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Weekly Highlights


From: Gabrielle Boudreaux Bodin
Subject: Weekly Highlights, USGS National Wetlands Research Center, March 4, 2010  

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Departmental/Bureau News - Current

  • NWRC Scientists Quantify Degree to Which Performance of Plant Restoration Materials Depend on Genetic Distance between Donor and Local Populations: USGS National Wetlands Research Center scientist Jim Grace and former NWRC scientist Steve Travis (now with the University of New England) published a paper the week of March 1, 2010, in the journal Ecological Applications entitled, “Predicting performance for ecological restoration: A case study using Spartina alterniflora.” In this experimental study, the authors found that the performance of Spartina transplants used in restorations in southwest Louisiana marshes were directly dependent on the genetic distance (degree of dissimilarity) between the donor populations and those in the local area receiving the transplants. Just as important, it was found that genetic distance, and therefore transplant performance, could be predicted from geographic distance and latitudinal distance, which means genetic studies are not always needed to screen plants for suitability. The authors used this information to propose maximum geographic distances for donor materials for the use of this species, which is widely used in coastal restorations in the region. (Jim Grace; Lafayette, La.; 337-266-8632)

  • NWRC Scientist and Collaborators Work to Close Gap Between Theory and Application: USGS National Wetlands Research Center scientist Jim Grace has a paper in the forthcoming issue of Ecological Monographs that illustrates new methods for understanding complex systems. In this work, coauthored by Michael Anderson of Wake Forest University (Winston-Salem, N.C.), Han Olff of the University of Gronigen in The Netherlands and Samuel Scheiner of the National Science Foundation, the authors illustrate the use of “meta-models” as a formal device for linking general theory with specific applications. The goal of this work is to enhance our ability to understand complex behavior in ecosystems. (Jim Grace; Lafayette, La.; 337-266-8632)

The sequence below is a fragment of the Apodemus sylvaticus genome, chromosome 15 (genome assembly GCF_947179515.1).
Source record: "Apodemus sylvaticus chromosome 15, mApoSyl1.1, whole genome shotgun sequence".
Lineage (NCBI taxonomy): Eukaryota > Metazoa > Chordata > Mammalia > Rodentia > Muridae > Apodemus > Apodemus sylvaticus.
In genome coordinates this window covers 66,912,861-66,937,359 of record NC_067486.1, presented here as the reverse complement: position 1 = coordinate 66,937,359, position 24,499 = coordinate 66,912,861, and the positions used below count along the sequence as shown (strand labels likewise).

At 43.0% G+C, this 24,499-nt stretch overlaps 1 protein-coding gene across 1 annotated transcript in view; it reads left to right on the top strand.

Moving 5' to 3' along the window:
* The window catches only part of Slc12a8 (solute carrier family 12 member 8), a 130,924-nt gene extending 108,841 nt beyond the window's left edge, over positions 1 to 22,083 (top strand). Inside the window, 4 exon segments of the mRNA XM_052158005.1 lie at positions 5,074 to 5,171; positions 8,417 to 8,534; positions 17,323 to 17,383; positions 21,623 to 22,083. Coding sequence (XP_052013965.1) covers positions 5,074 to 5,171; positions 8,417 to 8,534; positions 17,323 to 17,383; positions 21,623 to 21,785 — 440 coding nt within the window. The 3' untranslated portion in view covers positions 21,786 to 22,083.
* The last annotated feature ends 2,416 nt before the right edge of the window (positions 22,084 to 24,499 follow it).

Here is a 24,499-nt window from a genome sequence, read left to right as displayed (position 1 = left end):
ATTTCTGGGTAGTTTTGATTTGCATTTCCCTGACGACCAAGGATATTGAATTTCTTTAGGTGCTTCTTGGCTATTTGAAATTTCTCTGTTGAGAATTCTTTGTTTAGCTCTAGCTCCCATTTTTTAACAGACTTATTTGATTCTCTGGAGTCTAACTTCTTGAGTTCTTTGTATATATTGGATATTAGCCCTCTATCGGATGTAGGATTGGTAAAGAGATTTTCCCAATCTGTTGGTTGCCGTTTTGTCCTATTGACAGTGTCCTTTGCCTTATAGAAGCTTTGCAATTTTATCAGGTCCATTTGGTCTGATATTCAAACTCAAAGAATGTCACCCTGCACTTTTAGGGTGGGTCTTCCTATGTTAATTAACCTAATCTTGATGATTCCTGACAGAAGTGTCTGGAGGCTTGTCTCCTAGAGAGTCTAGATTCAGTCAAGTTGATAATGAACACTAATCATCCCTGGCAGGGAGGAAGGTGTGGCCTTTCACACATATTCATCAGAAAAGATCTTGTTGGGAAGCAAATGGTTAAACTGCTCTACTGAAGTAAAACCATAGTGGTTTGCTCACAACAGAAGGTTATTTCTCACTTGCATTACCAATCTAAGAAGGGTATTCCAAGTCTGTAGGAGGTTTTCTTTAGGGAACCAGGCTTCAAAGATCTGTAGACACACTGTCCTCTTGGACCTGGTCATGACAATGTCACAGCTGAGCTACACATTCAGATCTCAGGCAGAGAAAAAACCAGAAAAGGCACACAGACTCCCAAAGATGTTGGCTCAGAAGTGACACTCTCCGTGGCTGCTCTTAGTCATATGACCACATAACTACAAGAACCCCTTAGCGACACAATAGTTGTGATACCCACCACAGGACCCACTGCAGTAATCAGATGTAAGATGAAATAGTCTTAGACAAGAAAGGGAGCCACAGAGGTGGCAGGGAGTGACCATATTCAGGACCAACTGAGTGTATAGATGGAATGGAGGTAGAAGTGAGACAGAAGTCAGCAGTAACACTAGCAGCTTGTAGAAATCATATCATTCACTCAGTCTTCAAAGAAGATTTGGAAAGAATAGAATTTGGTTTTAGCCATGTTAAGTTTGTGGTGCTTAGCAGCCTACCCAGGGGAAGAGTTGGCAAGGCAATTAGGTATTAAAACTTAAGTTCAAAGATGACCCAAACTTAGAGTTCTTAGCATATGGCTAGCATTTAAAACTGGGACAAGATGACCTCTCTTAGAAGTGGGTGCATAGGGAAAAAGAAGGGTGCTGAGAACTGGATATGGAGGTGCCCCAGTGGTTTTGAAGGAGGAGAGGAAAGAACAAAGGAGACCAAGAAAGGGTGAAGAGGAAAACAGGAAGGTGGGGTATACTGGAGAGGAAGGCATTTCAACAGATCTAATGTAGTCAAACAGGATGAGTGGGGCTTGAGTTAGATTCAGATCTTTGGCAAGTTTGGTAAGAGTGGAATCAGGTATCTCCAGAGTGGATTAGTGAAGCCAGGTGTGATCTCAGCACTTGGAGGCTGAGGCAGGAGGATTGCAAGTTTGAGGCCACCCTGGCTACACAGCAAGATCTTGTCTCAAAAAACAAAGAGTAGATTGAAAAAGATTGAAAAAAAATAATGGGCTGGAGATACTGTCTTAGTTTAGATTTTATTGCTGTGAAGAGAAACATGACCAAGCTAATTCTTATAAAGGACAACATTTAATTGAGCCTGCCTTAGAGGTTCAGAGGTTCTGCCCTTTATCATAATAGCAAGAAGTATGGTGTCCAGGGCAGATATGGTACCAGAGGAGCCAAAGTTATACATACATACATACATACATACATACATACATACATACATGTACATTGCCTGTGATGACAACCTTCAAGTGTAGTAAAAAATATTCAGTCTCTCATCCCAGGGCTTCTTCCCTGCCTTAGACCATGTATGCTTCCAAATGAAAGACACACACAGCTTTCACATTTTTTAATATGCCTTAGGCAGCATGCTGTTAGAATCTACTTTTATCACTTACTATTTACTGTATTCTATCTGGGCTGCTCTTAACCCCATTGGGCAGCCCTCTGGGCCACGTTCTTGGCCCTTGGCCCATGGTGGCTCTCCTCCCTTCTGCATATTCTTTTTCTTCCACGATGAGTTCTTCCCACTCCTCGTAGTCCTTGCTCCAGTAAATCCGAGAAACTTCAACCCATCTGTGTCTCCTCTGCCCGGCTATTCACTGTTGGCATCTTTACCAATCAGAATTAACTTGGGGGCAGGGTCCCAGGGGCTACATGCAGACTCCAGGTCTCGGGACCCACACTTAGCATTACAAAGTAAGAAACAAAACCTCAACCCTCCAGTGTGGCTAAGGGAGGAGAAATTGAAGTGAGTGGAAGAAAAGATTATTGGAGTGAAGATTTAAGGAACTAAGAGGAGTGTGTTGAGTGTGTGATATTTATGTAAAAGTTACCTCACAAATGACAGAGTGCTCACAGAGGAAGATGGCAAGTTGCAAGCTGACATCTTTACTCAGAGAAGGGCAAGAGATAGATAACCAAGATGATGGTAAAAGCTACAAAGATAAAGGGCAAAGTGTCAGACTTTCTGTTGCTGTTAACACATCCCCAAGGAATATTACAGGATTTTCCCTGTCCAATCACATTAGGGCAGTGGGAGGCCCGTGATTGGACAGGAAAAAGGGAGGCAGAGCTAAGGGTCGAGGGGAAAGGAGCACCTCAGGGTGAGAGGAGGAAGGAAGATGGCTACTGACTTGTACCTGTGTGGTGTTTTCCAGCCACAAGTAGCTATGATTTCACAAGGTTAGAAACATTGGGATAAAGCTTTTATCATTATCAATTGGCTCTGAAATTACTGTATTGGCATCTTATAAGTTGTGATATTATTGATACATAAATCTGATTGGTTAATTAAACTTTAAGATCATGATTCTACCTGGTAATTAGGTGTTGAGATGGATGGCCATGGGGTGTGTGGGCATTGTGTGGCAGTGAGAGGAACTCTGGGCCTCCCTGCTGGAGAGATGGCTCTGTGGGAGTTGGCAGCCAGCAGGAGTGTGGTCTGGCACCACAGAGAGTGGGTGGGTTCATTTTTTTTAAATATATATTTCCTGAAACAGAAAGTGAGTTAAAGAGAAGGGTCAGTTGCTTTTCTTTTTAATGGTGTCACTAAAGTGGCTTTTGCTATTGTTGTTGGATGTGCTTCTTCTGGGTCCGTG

• USGS Publication Receives Honor of Being Listed in “Science Direct Top 25 Hottest Articles, Second Quarter, 2009”: USGS National Wetlands Research Center scientist Jim Grace was notified by Science Direct that the paper, “Factors controlling plant species density in herbaceous plant communities,” published in 1999 in “Perspectives in Plant Ecology, Evolution and Systematics” remains one of the most commonly downloaded articles for the journal. This article has received 202 citations in Scopus and 252 citations in Google Scholar to date. This paper reviews a complex literature on plant diversity and shows that a multivariate model integrating several dominant mechanisms can explain the majority of observed patterns of plant diversity in natural systems. (Jim Grace; Lafayette, La.; 337-266-8632)

  • NWRC Scientists Host University of Texas Geography Students Studying Deltaic Processes: USGS National Wetlands Research Center Geographer Richard Day and contractors Camille Stagg and Gabrielle Bodin gave presentations at NWRC on Louisiana land loss, coastal restoration efforts and deltaic processes within the Mississippi River Delta and the Atchafalaya Basin to geography students in a graduate class taught by Paul Hudson, a fluvial geomorphologist from the University of Texas at Austin on March 2, 2010. The following day, a field trip was led by Richard Day and contractor Andy From to see active lacustrine deltas forming within the Atchafalaya Basin. The geography students are studying watershed systems and environmental management in a course focusing this semester on the Lower Mississippi and Atchafalaya Rivers. (Richard Day; Lafayette, La.; 337-266-8557)

  • NWRC Scientists To Participate in USGS Climate Change Conference: USGS National Wetlands Research Center scientists Tom Doyle, Ken Krauss and Jim Grace will represent NWRC and give presentations on the center’s climate change research at the 2010 USGS Climate Change Conference in Denver, Colo., March 9 – 11, 2010. The conference theme is “USGS climate change science: understanding the past, informing decisions for the future.” (Thomas Doyle; Lafayette, La.; 337-266-8647)

  • NWRC To Participate in LLA Annual Conference: USGS National Wetlands Research Center librarians Linda Broussard and Cassie Thibodaux will represent the center at the 2010 Louisiana Library Association Annual Conference being held in Baton Rouge, La., March 10 – 12, 2010. Also, center contractor Gabrielle Bodin will present “Louisiana wetlands: the heart of our culture” at the conference on March 12. The theme for this year’s conference is “Louisiana libraries: the heart of our communities.” (Linda Broussard; Lafayette, La.; 337-266-8692)

  • NWRC Scientist To Moderate Panel for Fulbright Academy of Science and Technology Conference: USGS National Wetlands Research Center ecologist Beth Middleton will moderate a panel addressing natural resources science, technology and promotion of sustainability efforts for the Fulbright Academy of Science and Technology Fifth Annual Conference on Sustainability March 11 – 14, 2010, in San Francisco, Calif. (Beth Middleton; Lafayette, La.; 337-266-8618)

Press Inquiries/Media - Online

  • Love and Work: Former NAGC President bids fond farewell to government service (NAGC Communicator; February 2010) “The following is an excerpt from Gaye Farris’ retirement speech, January 5, 2010 at the USGS National Wetlands Research Center in Lafayette, Louisiana.” (Scott Wilson and Tom Doyle; Lafayette, La.; 337-266-8644)

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